identical with those alreadyknown from the two tablets mentioned above.
I. [. . xx]b?-ri?-im [Jum-magizX. pi-i-tum-ma]
2. [ ........... ].-tum i. [e-e]m-b[u-bu-un la ta-ku]
3. [ ..* re-b]u-tun 2. qd-at-na-amn
3a-al-f[a-amn te-ni-ma]
4. [. .ni-:]d? qd-ab-li-tir 3. e-em-bu-bu-u[m .]
5. ..... ]i-Jar-tim 4. .urn-na9"z[k.Mfe-ern-bu-bu-um-ma]
6. [ut] - ru - um 5. ki-it-nu-um[la ta-ku]
7. ..... ]i-Jar-turn 6. re-bidh-ri-irn[te-ni-na]
8. [ ..] .-tim 7. i[mjf-tjfa- .]
9. [..... mul-d]i-irn 8. Jurn-rnaOzX.Mf k[i-it-ru-u-rna]

This content downloaded from on Thu, 12 Jun 2014 22:50:56 PM

All use subject to JSTOR Terms and Conditions
230 0. R. GURNEY


Io. [...... ki-i-]u-um 9. i-Jar-tumn
la ta-[ka-at]
II. [.Y u]b-ri-im 10. Ja-mu-Ja-am u dh-ri-a-a[mte-ni-ma]
I2. L.] iI. i-Jar-tuniZ/f-Z/ja-[*]
12. NU SU
13. um-ma9"zk.Mf i-ar-t [um-ma]
I4. qd-ab-li-ta-amta-al-pu-[ut]
I5. Ja-mu-Ja-am u 4h-ri-a-amte-[ni-ma]
I6. [t?]
I7. [fum]-mag?zX.Mf ki-it-m[u-um-ma]
I 8. [i-fa]r-ta-amla ta-ku-ta-amt[a-al-pu-ut]
I9. [re-bi]dh-ri-imte-n[i]-m[a]
20. [& e-em-bt-bu-um-ma]
Lines i-II represent the end of a chapter, in which each section consists
of four lines and takes the following form:
" If the harp is (tuned as) X, and the (interval)Y is not clear; you alter the
(string) N, and then Y will ........
I hesitate to attempt a restoration of the verb in the fourth line. One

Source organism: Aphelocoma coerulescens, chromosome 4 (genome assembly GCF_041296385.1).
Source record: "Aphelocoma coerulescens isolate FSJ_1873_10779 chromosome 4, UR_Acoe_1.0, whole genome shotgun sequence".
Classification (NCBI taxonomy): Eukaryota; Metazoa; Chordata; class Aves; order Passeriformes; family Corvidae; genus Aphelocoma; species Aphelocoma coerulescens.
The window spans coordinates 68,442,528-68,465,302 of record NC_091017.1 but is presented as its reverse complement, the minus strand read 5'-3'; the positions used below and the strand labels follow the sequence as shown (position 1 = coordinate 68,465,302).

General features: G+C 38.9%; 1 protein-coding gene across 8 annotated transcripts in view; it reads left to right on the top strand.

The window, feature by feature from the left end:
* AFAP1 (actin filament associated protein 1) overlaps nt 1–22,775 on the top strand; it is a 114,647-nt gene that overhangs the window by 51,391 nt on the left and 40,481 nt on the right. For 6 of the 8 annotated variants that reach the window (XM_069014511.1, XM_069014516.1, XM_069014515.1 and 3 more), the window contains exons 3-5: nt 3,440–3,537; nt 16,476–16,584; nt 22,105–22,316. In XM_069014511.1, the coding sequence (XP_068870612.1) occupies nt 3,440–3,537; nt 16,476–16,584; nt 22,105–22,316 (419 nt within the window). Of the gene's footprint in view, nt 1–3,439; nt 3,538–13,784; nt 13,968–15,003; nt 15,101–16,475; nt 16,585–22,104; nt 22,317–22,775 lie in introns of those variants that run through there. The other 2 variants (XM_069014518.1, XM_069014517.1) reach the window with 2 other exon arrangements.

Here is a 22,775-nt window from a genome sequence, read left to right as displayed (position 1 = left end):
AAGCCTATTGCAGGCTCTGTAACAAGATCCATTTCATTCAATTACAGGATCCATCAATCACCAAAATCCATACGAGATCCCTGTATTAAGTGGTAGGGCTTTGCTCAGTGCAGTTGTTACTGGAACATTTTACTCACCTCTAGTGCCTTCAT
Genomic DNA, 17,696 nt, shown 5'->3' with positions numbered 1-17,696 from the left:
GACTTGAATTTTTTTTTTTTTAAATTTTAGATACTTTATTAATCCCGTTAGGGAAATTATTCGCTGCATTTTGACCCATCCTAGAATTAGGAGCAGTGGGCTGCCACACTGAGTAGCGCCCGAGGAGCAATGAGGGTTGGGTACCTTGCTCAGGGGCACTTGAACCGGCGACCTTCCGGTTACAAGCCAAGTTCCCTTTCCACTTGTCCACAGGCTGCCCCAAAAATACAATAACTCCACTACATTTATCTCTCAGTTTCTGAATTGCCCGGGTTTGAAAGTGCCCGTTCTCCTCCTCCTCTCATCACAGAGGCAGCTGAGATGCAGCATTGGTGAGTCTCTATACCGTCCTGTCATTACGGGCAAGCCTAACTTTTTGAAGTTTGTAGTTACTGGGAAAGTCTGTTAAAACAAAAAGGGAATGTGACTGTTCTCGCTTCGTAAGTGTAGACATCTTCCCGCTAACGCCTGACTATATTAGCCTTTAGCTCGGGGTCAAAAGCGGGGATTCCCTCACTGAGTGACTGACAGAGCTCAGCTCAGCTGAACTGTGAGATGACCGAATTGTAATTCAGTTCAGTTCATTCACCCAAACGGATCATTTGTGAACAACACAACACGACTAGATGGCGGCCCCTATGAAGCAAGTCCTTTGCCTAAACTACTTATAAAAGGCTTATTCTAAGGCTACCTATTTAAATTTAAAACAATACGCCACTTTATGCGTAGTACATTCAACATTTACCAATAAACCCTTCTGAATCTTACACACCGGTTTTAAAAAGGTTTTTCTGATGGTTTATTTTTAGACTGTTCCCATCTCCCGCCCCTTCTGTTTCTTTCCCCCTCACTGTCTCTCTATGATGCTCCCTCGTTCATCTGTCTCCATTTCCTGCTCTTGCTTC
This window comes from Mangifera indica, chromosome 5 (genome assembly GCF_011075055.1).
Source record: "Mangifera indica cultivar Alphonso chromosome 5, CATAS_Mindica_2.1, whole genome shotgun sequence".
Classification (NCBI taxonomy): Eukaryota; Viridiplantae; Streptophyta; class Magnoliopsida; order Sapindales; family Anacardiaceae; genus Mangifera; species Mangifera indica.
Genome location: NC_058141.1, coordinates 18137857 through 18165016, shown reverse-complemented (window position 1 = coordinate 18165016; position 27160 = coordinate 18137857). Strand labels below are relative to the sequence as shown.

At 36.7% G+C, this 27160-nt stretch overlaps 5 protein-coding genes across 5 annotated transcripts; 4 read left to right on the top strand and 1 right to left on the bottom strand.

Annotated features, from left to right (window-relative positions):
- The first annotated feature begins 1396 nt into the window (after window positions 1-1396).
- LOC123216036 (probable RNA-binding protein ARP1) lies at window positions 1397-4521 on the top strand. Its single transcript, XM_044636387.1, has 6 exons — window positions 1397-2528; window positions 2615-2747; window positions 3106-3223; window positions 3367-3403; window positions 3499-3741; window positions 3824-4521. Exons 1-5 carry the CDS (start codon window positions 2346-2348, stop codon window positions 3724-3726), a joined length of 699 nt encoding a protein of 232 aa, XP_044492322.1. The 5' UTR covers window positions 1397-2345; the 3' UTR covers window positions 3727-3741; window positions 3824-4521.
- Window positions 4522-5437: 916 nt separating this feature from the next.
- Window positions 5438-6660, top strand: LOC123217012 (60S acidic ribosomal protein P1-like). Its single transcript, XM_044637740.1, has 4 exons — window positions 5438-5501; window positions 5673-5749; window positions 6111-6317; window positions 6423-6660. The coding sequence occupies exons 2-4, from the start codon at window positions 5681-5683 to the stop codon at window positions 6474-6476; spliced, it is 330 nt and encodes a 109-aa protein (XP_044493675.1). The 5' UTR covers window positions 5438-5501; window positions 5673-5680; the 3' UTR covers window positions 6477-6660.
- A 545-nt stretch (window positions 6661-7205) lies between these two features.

naturallythinks of a form of Zakd,correspondingto the second line and meaning
" will be clear ", but the present tense of this verb would not be correctly
formed with the doubled first radical. Perhapsthereforethe word is i-Za-[azJ
" will stand ". The line would then refer not to the interval Y, which was
"not clear ", but to the tuning Y, and would mean "Y will then be the way
in which the harp is tuned ". In fact Y is im each case the tuning to be con-
sidered in the following section.
The restorationsof the ends of the other lines are reasonablycertain; te-ni
comes from line I9, ta-kute.a-ka-atfrom lines 18 and 9. I have added a
reconstruction of the whole of the first line of the first preserved section.
The restoration of the final word in this line and line 4 results from the
interpretation,as will be shown below.
I cannot suggest any interpretationof the signs NUsu which follow in line I z.
Lines 13 if. begin the next chapter. Here the sections take a differentform,
as follows: